Curing bad breath: An all-encompassing approach.
Since bad breath is caused by the smelly waste products (volatile sulfur compounds) produced by anaerobic oral bacteria, curing it must involve steps targeted directly at curbing the number of them that live in your mouth.
You accomplish this by:
- Removing the types of environments in which these bacteria like to live.
- Making any location in which they do live less hospitable.
- Limiting the amount of food available to them.
As a secondary step, a person may choose to use products that can help to neutralize volatile sulfur compounds (VSC's).
A game plan for curing bad breath must include:
A) Effective mouth cleaning.
Research has shown that most cases of bad breath (over of 85%) can be directly attributed to factors originating in the person's mouth. Once this point is understood, it makes treating, as well as preventing, breath odors a pretty straightforward affair.
a) Tooth brushing and flossing.
The types of bacteria that cause bad breath live in the dental plaque that builds up on and around teeth both above, and especially below, the gum line (see illustration).
Removing this plaque removes a home for these bacteria. And the fewer of them that there are in your mouth, the fresher your breath will be.
Both brushing AND flossing is needed. It's not realistic to think that smells coming from around teeth can be controlled unless effective flossing is an integral part of the person's daily oral home care.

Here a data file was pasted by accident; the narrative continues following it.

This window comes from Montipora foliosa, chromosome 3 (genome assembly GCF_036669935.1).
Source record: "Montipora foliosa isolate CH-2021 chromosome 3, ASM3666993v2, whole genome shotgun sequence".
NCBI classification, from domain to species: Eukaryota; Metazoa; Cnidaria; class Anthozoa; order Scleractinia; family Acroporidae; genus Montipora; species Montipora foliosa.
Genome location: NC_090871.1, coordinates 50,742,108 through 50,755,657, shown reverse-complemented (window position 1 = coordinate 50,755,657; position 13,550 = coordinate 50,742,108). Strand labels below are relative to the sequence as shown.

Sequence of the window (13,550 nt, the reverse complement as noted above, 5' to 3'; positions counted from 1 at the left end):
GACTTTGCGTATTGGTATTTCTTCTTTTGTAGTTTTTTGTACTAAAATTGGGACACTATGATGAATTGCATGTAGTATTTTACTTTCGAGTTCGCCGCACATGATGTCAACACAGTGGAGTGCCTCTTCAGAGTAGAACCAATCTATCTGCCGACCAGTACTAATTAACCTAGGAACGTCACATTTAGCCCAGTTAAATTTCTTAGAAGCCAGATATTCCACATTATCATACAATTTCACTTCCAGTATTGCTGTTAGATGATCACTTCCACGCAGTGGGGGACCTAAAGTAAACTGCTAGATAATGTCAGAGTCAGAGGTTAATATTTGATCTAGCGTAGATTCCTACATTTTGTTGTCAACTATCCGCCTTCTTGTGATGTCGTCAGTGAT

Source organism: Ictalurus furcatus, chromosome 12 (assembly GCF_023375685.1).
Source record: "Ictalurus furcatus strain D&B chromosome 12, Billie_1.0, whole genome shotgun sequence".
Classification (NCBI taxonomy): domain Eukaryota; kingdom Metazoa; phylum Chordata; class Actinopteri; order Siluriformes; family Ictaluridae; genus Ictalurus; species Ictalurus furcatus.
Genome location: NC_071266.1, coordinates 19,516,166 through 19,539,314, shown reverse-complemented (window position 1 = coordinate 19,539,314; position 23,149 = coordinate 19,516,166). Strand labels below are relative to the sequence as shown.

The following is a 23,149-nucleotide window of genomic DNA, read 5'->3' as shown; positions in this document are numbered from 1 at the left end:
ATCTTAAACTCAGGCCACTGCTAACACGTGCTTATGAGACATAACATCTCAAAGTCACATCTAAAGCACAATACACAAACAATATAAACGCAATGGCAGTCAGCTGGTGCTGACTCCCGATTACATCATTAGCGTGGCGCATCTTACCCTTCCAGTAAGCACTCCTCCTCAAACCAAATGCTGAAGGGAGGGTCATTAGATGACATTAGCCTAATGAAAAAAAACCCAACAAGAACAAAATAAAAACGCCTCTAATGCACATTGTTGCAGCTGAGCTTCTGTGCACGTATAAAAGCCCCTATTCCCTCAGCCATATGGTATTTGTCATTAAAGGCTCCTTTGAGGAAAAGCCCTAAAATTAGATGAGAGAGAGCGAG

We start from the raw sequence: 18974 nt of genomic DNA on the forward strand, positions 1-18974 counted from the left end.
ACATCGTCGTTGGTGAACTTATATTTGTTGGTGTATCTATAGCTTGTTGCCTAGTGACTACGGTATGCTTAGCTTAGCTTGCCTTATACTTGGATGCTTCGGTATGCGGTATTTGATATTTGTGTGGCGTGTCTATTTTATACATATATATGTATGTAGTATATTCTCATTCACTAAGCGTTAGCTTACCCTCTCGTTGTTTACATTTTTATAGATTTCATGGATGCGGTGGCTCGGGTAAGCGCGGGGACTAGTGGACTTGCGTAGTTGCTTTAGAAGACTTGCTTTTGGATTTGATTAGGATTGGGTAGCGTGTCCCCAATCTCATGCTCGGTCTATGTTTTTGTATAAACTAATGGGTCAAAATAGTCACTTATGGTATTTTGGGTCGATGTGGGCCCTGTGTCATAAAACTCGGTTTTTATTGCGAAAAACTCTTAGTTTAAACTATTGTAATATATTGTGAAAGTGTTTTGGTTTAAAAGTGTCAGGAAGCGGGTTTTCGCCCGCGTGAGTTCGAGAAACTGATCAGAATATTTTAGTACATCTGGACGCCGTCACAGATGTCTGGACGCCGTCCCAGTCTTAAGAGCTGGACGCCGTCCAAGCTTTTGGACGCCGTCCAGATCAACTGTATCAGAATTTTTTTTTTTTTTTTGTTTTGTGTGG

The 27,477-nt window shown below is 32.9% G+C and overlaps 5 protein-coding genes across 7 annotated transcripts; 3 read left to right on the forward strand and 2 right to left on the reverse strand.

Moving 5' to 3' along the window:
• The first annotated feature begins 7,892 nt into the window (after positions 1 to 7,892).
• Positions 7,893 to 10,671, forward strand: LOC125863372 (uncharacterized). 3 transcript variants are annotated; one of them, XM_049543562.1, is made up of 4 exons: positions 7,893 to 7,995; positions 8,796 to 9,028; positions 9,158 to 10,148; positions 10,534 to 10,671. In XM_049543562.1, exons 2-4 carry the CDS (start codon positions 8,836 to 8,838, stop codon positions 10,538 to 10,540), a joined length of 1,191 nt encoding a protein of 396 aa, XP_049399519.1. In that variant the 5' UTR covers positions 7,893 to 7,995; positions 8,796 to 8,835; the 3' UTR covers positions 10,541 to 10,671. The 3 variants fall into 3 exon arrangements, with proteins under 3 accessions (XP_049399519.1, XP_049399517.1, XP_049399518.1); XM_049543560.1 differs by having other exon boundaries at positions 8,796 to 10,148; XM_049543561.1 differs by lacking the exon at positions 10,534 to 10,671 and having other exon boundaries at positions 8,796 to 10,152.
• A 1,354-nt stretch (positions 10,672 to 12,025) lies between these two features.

b) Cleaning your tongue. (Nothing is more important.)
When it comes to curing bad breath, nothing is more important than cleaning your tongue, especially the back part.
Simply incorporating this step to a person's daily mouth-cleaning routine has cured more cases of bad breath than anything else. It's so important that we've dedicated an entire page to it.
c) Oral rinses.
You may choose to incorporate a mouthwash or rinse into your home-care routine. They often claim antibacterial or VSC-neutralizing properties. Our opinion would be, however, that these products should be considered to be only adjuncts rather than the primary method of controlling oral bacteria and their byproducts. Here's why.
Rinses typically have a tough time penetrating the full thickness of oral films and therefore it's difficult for them to provide an effective or complete benefit. (The bacteria living on or near a film's surface receive the treatment. Those living in its deepest recess may receive no effect at all.)
In comparison, the mechanical disruption/removal of oral films by brushing, flossing and tongue scraping is quite predictable and unquestionably effective.
B) Limiting the food supply for bacteria.
The volatile sulfur compounds that cause bad breath are the waste byproducts created by anaerobic oral bacteria as they digest proteins. That's why it's so important for a person to clean their mouth thoroughly after eating, and especially after consuming foods that have high protein content.
When we're finished eating, minute particles of food still remain in our mouth. A lot of this debris ends up in between our teeth and incorporated into the coating found on the back part of our tongue.
Since these are precisely the locations in which the bacteria that cause bad breath live, if a person doesn't clean their mouth promptly and thoroughly, food is provided for them over an extended period of time.